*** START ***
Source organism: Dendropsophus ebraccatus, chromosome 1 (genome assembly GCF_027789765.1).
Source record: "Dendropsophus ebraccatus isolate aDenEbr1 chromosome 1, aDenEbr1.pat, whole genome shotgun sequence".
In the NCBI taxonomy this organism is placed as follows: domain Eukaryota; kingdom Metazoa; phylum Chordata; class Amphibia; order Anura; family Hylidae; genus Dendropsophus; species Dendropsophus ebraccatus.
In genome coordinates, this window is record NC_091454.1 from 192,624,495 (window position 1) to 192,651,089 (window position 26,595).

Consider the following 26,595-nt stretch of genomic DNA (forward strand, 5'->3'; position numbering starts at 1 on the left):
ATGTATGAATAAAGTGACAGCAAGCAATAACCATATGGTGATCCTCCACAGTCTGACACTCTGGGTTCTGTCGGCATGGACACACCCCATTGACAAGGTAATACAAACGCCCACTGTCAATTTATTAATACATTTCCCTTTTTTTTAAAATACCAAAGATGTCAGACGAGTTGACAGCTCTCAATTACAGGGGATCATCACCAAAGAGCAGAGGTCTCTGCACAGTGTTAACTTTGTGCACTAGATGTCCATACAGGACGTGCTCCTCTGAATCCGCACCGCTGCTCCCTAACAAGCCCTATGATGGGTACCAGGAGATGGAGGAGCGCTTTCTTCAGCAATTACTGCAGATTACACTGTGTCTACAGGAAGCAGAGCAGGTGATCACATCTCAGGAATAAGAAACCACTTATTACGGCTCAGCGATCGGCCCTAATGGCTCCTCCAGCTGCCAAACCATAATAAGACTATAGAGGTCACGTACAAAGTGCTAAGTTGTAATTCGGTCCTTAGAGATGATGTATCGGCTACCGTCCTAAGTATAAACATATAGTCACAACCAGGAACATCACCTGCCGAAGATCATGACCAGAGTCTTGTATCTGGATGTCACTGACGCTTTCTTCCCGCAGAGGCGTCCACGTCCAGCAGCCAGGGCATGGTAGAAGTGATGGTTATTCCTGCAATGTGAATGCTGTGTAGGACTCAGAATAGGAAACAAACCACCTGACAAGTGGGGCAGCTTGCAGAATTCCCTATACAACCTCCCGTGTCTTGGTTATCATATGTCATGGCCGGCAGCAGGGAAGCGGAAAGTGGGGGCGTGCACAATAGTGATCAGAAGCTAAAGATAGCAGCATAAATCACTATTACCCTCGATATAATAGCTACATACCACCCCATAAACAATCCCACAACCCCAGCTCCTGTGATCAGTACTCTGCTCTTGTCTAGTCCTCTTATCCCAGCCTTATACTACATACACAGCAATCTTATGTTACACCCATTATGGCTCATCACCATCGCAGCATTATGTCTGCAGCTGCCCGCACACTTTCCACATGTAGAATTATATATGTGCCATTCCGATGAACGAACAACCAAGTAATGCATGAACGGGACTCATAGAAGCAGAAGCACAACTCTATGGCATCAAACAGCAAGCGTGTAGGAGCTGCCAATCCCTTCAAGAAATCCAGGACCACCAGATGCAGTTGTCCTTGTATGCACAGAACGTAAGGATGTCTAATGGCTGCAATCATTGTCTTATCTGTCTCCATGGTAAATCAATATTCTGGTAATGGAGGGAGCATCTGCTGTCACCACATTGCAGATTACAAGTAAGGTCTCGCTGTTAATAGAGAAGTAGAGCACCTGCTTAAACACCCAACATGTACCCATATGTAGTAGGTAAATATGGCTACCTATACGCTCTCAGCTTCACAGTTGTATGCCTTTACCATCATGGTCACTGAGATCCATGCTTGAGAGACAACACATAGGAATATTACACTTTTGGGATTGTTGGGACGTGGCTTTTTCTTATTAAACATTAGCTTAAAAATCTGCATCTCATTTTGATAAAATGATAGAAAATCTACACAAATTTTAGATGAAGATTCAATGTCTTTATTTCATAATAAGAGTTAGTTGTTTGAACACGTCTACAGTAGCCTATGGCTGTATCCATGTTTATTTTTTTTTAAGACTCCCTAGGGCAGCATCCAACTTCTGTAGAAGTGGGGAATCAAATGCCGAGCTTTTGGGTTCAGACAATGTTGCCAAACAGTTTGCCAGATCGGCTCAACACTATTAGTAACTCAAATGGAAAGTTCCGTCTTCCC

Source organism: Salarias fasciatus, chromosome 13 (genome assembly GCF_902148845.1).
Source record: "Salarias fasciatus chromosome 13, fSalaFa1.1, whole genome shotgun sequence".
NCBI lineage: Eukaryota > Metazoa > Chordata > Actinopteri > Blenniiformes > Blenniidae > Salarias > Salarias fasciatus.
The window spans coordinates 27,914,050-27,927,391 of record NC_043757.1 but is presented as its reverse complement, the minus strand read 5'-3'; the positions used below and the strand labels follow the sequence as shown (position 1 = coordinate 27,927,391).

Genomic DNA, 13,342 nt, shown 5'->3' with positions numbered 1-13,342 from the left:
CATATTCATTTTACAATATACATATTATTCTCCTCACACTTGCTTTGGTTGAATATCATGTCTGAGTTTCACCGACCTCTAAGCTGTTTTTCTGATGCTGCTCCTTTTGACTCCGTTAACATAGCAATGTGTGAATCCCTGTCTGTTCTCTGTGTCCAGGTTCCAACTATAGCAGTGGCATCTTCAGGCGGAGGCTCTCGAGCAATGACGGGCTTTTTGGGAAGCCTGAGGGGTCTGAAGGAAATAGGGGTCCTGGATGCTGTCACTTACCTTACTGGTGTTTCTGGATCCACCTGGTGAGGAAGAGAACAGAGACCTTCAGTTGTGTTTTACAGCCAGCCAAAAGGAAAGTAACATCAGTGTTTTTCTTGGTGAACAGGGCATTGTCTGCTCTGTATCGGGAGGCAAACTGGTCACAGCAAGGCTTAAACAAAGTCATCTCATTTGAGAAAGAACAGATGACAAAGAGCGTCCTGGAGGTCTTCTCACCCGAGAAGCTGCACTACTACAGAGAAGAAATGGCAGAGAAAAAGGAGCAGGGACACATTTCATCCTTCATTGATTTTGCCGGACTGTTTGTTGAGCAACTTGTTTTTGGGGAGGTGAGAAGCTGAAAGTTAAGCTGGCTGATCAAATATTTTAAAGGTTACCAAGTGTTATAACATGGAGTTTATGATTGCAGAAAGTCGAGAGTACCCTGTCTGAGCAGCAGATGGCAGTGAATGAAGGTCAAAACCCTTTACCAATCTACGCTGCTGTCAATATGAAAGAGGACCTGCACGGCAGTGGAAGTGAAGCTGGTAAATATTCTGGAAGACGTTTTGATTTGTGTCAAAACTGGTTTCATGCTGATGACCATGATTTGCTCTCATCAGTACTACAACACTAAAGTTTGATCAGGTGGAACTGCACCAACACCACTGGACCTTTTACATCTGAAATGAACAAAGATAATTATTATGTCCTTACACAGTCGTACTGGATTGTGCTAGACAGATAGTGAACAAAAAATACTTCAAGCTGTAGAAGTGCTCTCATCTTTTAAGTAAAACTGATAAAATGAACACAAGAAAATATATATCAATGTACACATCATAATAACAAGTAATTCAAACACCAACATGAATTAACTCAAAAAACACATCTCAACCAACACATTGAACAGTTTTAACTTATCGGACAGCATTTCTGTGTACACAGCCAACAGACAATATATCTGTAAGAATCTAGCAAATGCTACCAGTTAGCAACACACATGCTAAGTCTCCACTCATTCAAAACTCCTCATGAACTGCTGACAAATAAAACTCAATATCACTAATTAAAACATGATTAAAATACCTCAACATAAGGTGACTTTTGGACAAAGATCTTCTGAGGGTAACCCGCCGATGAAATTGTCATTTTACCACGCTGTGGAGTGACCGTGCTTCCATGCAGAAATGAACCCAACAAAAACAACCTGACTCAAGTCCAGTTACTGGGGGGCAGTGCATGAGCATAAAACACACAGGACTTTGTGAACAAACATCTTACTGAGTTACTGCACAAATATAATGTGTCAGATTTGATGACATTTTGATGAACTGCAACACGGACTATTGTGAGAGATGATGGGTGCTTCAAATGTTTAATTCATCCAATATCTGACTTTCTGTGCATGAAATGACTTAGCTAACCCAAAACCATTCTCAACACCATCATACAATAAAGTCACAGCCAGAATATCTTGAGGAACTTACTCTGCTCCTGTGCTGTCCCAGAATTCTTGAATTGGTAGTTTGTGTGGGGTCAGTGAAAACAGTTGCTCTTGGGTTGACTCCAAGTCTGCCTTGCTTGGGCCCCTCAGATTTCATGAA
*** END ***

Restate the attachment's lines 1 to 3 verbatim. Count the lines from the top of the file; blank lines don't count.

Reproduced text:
Source organism: Dendropsophus ebraccatus, chromosome 1 (genome assembly GCF_027789765.1).
Source record: "Dendropsophus ebraccatus isolate aDenEbr1 chromosome 1, aDenEbr1.pat, whole genome shotgun sequence".
In the NCBI taxonomy this organism is placed as follows: domain Eukaryota; kingdom Metazoa; phylum Chordata; class Amphibia; order Anura; family Hylidae; genus Dendropsophus; species Dendropsophus ebraccatus.